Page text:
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A family friend once drove a TGV -he is in fact a medical doctor (don't ask me how he convinced the train driver to let him do so -but he did.

So what? Did your family friend watch the signals, or did the locomotive driver continue to do so? Ditto about the wake signal? Does he even know the railway signal book? Traffic dispatcher and order-giving rules? The TGV's brake percentages? Could he stop the train at the platform, or depart? Could he recognise a motor failure, or know what to do when the aggregator for air conditioning is defect? I can 'hold' the throttle on an airplane, in fact children can do when the pilot lets them in, and that's not even forbidden. (BTW, personally I think that TGV driver who let your family friend in would deserve to be fired.)

Most of the time, a TGV driver would have trouble creating a crash if he tried.

Heh. In the case of a TGV, that's true apart from stations, because the automatic a safety systems are so elaborate. But that only means that would a TGV driver attempt to create trouble, the train would stop.

A bus driver must take corners, drive on mountain roads, has lots of visibility problems, can fall victim of an exploding tyre...

A freight train driver must negotiate tight curves and switches, drive on mountain lines, has lots of visibility problems (with the brake distances trains have, every train driver has lots of visibility problems), and can fall victim to a broken wheel tyre, broken rail, failed brakes (especially on a descent), another train in his route after a signal error, landslides into his right-of-way, and bus drivers crossing the red light.

A jet pilot must be able to land a 4 reactors plane with a single reactor left. What would possibly be the equivalent on a TGV?

Stopping a train with 75% of the braking disconnected. And that's pretty critical. Or initiate braking when you have 1 second for that and jumping out of the train ahead of a collision.

*Lunatic*, n.
One whose delusions are out of fashion.

by DoDo on Mon Nov 19th, 2007 at 11:15:44 AM EST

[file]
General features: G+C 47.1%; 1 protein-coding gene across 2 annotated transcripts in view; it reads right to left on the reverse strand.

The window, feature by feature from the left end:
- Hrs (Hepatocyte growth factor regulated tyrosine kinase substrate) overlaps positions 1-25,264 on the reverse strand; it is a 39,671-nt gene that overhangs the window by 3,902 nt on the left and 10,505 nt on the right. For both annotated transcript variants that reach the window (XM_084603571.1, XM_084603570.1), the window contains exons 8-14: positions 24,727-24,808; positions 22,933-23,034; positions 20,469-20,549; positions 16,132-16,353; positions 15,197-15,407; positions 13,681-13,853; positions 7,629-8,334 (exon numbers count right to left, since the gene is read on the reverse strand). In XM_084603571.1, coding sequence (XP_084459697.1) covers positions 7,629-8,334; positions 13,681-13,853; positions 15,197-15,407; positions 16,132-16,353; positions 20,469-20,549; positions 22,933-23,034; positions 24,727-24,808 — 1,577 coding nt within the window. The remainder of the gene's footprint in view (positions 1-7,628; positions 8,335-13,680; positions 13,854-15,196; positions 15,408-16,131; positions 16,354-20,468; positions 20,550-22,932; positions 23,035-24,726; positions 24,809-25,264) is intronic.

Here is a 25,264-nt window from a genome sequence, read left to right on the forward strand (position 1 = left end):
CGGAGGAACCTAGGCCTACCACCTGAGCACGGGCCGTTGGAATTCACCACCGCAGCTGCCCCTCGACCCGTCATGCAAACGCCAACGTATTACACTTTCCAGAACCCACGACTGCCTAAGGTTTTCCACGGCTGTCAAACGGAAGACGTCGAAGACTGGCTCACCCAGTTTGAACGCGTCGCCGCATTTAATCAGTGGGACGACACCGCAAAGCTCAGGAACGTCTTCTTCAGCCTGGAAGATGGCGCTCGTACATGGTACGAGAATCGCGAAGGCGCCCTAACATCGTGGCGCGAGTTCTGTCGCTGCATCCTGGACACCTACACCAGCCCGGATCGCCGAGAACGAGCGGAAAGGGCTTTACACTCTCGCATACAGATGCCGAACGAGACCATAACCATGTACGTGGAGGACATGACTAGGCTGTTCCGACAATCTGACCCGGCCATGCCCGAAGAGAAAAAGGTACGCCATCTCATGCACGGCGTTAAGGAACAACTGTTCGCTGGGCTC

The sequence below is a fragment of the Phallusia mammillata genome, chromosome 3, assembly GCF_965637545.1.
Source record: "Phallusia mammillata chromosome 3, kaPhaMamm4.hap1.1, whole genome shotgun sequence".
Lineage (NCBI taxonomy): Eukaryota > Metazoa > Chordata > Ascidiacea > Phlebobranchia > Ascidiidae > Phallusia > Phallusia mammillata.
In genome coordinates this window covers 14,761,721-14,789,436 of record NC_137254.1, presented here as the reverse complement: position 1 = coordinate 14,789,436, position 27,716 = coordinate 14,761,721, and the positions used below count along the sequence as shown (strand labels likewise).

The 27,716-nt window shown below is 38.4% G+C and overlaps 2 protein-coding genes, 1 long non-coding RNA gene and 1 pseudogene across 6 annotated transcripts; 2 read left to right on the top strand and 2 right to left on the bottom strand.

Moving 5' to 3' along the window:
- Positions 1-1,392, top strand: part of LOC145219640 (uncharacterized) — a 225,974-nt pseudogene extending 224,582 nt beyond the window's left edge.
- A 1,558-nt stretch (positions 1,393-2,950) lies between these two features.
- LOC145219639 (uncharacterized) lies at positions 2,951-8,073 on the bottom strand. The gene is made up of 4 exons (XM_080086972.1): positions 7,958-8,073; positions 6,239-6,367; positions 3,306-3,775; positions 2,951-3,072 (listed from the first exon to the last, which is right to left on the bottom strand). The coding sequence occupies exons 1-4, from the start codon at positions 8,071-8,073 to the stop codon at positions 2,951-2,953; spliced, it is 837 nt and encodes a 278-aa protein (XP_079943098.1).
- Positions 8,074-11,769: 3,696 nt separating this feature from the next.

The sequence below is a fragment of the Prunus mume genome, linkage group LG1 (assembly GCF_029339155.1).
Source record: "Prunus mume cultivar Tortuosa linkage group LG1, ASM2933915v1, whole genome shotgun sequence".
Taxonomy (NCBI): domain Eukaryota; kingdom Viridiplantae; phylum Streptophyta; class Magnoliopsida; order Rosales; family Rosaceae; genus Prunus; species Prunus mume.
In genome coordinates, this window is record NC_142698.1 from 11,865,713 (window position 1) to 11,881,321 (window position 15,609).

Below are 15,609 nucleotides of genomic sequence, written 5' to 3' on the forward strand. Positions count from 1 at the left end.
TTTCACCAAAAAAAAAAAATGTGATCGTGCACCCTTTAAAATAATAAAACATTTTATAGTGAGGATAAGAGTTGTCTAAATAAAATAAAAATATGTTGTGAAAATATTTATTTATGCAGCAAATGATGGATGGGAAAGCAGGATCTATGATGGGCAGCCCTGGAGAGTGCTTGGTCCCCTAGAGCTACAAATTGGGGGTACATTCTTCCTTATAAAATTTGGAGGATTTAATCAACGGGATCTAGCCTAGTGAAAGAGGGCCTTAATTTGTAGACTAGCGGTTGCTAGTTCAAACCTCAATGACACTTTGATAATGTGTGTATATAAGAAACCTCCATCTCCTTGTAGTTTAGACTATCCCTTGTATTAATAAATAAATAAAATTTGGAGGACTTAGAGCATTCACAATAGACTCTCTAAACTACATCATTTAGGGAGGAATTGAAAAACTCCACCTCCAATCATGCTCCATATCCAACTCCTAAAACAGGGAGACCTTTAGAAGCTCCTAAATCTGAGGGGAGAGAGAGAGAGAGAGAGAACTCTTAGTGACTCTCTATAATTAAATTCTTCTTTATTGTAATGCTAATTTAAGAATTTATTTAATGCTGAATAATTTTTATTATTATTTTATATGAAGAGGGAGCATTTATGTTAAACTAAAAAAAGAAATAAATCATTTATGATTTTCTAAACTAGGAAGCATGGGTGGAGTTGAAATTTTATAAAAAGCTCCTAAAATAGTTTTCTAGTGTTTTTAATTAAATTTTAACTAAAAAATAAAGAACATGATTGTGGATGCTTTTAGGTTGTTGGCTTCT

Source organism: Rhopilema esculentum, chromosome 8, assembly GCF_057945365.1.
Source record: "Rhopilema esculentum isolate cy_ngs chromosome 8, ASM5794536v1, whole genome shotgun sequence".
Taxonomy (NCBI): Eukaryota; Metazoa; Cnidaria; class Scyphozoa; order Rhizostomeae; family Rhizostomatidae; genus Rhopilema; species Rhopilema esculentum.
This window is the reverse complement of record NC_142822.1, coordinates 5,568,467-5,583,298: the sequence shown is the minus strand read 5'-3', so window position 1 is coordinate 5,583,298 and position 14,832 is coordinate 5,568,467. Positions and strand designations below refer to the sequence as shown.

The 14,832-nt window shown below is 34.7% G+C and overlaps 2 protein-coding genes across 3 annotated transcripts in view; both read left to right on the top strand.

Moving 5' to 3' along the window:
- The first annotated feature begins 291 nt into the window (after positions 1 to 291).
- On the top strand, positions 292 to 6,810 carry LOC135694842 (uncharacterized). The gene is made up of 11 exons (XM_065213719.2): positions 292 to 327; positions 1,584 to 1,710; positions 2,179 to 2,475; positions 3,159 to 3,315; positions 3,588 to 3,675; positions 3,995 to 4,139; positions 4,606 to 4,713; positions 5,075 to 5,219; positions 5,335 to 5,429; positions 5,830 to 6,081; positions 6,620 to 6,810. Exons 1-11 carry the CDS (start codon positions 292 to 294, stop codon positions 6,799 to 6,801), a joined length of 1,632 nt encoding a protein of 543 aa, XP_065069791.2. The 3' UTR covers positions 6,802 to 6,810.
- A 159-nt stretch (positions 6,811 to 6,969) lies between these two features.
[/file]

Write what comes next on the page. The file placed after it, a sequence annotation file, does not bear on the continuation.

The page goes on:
[ Parent ]
Well, of course something CAN happen. But you must get back to 1988 to come up with an example of casualties in a crash in France, and it was not a TGV. Buses drop off a cliff every year. Talk about comparable likelihood...

Yes, our family friend was watching the signals, he happened to know them. He did not stop it at the platform because he realised through this driving that he had a sight problem : so he stopped the train, thinking that he had no right of way, because he saw the sign wrong. Which is crazy -but proves that he could stop the train at least. Try landing a 747, just for fun.

As for visibility problems, I meant when you CANNOT see in the direction where you are going. A train has only one dimension. It is not the same challenge at all -just check the statistics.

Stopping a train with a quarter of the braking power is really, really not comparable to landing with one reactor in 4. To start with, you don't have the problem that you start rotating...

Earth provides enough to satisfy every man's need, but not every man's greed. Gandhi

by Cyrille (cyrillev domain yahoo.fr) on Mon Nov 19th, 2007 at 11:26:13 AM EST
[ Parent ]
you must get back to 1988 to come up with an example of casualties in a crash in France

Huh!? Where are you taking this? Just one example:

Accident ferroviaire de Zoufftgen - Wikipédia

L'accident ferroviaire de Zoufftgen s'est produit le 11 octobre 2006, vers 11 h 45 à Zoufftgen en Moselle, à une vingtaine de mètres de la frontière entre le Luxembourg et la France. Il s'agit d'une collision frontale entre deux trains qui a fait six morts et un blessé grave.

Which is crazy -but proves that he could stop the train at least.

You mean, he stopped the train on the open line? That indeed is crazy, I wonder how the locomotive driver got away with it. But it doesn't follow that your family friend could sto at a platform, i.e. knlow the proper braking distance and also achieve it (and that in any weather).

I meant when you CANNOT see in the direction where you are going.

That happens a) in fog, b) in curves, c) in rain or snow if you need to see far, d) in the night for unilluminated objects not too close. I am not sure what statistics you refer to or are even relevant.

To start with, you don't have the problem that you start rotating...

LOL. Curving line on a downgrade? (One of the worst accidents in railway history: a French captain forced a train driver to continue with a train packed full of WWI soldiers from the Italian front on Christmas front leave.)

*Lunatic*, n.
One whose delusions are out of fashion.

by DoDo on Mon Nov 19th, 2007 at 11:51:08 AM EST
[ Parent ]
Last lethal crash was one year ago...

Un roi sans divertissement est un homme plein de misères
by linca (antonin POINT lucas AROBASE gmail.com) on Mon Nov 19th, 2007 at 11:51:38 AM EST
[ Parent ]
After some thinking, I guess you mention statistics still under the assumption that they somehow compare risk between bus and train drivers.

However, that ain't true. It's just that trains have more fail-safe systems and controls on drivers. I.e., if they don't check the brakes or ignore a signal, the train stops or the stationmaster calls them out, if a bus driver does the same, the bus lands in a gorge or collides with a train. It's not that the bus driver has to watch out more.

*Lunatic*, n.
One whose delusions are out of fashion.

by DoDo on Mon Nov 19th, 2007 at 12:07:59 PM EST
[ Parent ]

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